Published on September 15th, 2016 | by Emergent Enterprise0
Customers Love Fitness Trackers, but Smartwatches? Not So Much.
[avatar user=”floatee” size=”1″” align=”left” /] E-E says: Smartwatches offer more features but are not preferred. Why? User experience. Users want something affordable with a clear valuable proposition. Smartwatches need to clarify their role in the user’s device landscape to see greater acceptance. Which do you choose and why? Leave comments below.
A trend is starting to appear, fitness trackers sales continue to rise, while smartwatches start to dwindle. IDC’s second quarter wearable sales report continues the trend, revealing a 48 percent rise in basic wearables and a 27 percent decline in smart wearables.
Fitbit retained the top spot in the wearables market. It sold 5.7 million fitness trackers in Q2, a 28 percent year-on-year (YOY) growth. Xiaomi also retained its second place, but only had 2.5 percent growth YOY.
Apple, the only company in the top five that only sells ‘smart wearables’, noticed a significant decline in wearable sales. Sales dropped from 3.6 million in the same quarter last year to 1.6 million this year, a 56 percent downturn.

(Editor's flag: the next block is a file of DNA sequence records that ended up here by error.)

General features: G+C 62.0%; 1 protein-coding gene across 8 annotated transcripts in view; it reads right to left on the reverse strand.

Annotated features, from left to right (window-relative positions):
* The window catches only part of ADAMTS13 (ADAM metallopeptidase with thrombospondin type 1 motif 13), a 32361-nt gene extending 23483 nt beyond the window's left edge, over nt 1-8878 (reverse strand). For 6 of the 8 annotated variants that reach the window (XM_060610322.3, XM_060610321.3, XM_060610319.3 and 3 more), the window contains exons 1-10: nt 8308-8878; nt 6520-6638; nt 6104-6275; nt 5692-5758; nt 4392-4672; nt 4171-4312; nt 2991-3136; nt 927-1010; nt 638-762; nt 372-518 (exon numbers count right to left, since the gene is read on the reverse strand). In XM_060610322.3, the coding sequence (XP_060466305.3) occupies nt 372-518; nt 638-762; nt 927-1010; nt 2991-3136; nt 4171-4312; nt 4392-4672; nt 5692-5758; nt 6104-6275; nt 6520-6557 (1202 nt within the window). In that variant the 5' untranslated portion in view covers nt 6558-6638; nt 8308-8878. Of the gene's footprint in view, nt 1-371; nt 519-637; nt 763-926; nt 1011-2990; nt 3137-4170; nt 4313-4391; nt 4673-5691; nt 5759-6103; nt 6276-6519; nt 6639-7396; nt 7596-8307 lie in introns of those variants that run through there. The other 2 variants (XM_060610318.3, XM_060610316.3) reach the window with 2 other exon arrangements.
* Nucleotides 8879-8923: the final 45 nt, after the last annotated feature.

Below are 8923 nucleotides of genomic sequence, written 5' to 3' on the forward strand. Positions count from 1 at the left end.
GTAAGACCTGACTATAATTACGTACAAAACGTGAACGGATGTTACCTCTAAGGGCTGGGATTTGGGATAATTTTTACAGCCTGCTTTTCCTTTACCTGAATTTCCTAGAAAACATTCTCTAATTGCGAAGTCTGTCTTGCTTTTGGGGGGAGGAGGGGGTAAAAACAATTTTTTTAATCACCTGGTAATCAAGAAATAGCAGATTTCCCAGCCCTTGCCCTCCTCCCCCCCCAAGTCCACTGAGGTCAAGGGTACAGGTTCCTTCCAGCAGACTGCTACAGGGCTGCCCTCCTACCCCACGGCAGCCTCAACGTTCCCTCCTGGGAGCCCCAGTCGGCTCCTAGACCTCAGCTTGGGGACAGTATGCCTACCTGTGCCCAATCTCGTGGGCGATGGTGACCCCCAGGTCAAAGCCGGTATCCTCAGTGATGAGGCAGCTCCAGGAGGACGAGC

Similar declines seem to be happening across the board for smart wearable manufacturers. None of the Android Wear manufacturers made it into the top five, losing to Chinese health wearable provider Lifesense, which sold one million units.
“Basic wearables, which include most fitness trackers, have benefited from a combination of factors: a clear value proposition for end-users, an abundant selection of devices from multiple vendors, and affordable price points,” said IDC’s Research Manager for Wearables Ramon Llamas in a statement.
Are smartwatches trying too hard?
Most of the smart wearables have tried to become catch-all devices, lumping fitness tracking, notifications, the web, and even phone calls into one device. The experiences haven’t always been excellent, but companies like Apple and Samsung hope that updates to hardware and software will entice more customers.
Fitbit showed at IFA 2016 that it’s not interested in becoming a smartwatch provider,launching the Charge 2 and Flex 2, two fitness trackers that retain most of the qualities of their predecessors.
Garmin and TomTom, two GPS giants, are also turning to the wearable market with ‘basic wearables’ that offer GPS and fitness tracking. Garmin made it into the top five, with 1.6 million sales, a 106 percent YOY improvement—looks like they have a winning formula!